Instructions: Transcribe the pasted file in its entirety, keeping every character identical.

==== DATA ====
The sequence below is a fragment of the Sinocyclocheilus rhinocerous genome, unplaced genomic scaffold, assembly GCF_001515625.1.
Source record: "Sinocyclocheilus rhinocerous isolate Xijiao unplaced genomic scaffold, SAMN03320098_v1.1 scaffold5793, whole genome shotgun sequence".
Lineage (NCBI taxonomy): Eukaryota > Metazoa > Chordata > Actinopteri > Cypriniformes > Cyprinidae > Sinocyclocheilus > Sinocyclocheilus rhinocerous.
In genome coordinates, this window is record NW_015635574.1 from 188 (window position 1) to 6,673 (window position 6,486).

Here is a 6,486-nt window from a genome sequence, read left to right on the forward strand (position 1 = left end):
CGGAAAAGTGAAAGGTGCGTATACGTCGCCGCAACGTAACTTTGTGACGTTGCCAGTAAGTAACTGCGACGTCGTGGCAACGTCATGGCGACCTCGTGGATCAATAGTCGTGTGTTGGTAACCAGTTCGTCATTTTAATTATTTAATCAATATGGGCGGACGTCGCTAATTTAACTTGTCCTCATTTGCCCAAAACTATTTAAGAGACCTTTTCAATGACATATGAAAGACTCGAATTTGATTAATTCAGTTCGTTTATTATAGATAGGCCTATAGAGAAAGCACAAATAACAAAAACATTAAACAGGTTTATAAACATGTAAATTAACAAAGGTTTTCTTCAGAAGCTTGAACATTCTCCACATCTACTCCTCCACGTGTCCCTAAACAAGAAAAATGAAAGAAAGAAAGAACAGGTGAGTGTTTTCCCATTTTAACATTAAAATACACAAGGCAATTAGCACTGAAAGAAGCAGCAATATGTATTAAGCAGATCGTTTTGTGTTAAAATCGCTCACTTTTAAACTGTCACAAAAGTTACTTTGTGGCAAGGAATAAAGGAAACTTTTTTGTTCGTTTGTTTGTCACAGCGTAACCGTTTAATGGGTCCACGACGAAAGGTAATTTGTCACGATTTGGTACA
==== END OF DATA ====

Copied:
The sequence below is a fragment of the Sinocyclocheilus rhinocerous genome, unplaced genomic scaffold, assembly GCF_001515625.1.
Source record: "Sinocyclocheilus rhinocerous isolate Xijiao unplaced genomic scaffold, SAMN03320098_v1.1 scaffold5793, whole genome shotgun sequence".
Lineage (NCBI taxonomy): Eukaryota > Metazoa > Chordata > Actinopteri > Cypriniformes > Cyprinidae > Sinocyclocheilus > Sinocyclocheilus rhinocerous.
In genome coordinates, this window is record NW_015635574.1 from 188 (window position 1) to 6,673 (window position 6,486).

Here is a 6,486-nt window from a genome sequence, read left to right on the forward strand (position 1 = left end):
CGGAAAAGTGAAAGGTGCGTATACGTCGCCGCAACGTAACTTTGTGACGTTGCCAGTAAGTAACTGCGACGTCGTGGCAACGTCATGGCGACCTCGTGGATCAATAGTCGTGTGTTGGTAACCAGTTCGTCATTTTAATTATTTAATCAATATGGGCGGACGTCGCTAATTTAACTTGTCCTCATTTGCCCAAAACTATTTAAGAGACCTTTTCAATGACATATGAAAGACTCGAATTTGATTAATTCAGTTCGTTTATTATAGATAGGCCTATAGAGAAAGCACAAATAACAAAAACATTAAACAGGTTTATAAACATGTAAATTAACAAAGGTTTTCTTCAGAAGCTTGAACATTCTCCACATCTACTCCTCCACGTGTCCCTAAACAAGAAAAATGAAAGAAAGAAAGAACAGGTGAGTGTTTTCCCATTTTAACATTAAAATACACAAGGCAATTAGCACTGAAAGAAGCAGCAATATGTATTAAGCAGATCGTTTTGTGTTAAAATCGCTCACTTTTAAACTGTCACAAAAGTTACTTTGTGGCAAGGAATAAAGGAAACTTTTTTGTTCGTTTGTTTGTCACAGCGTAACCGTTTAATGGGTCCACGACGAAAGGTAATTTGTCACGATTTGGTACA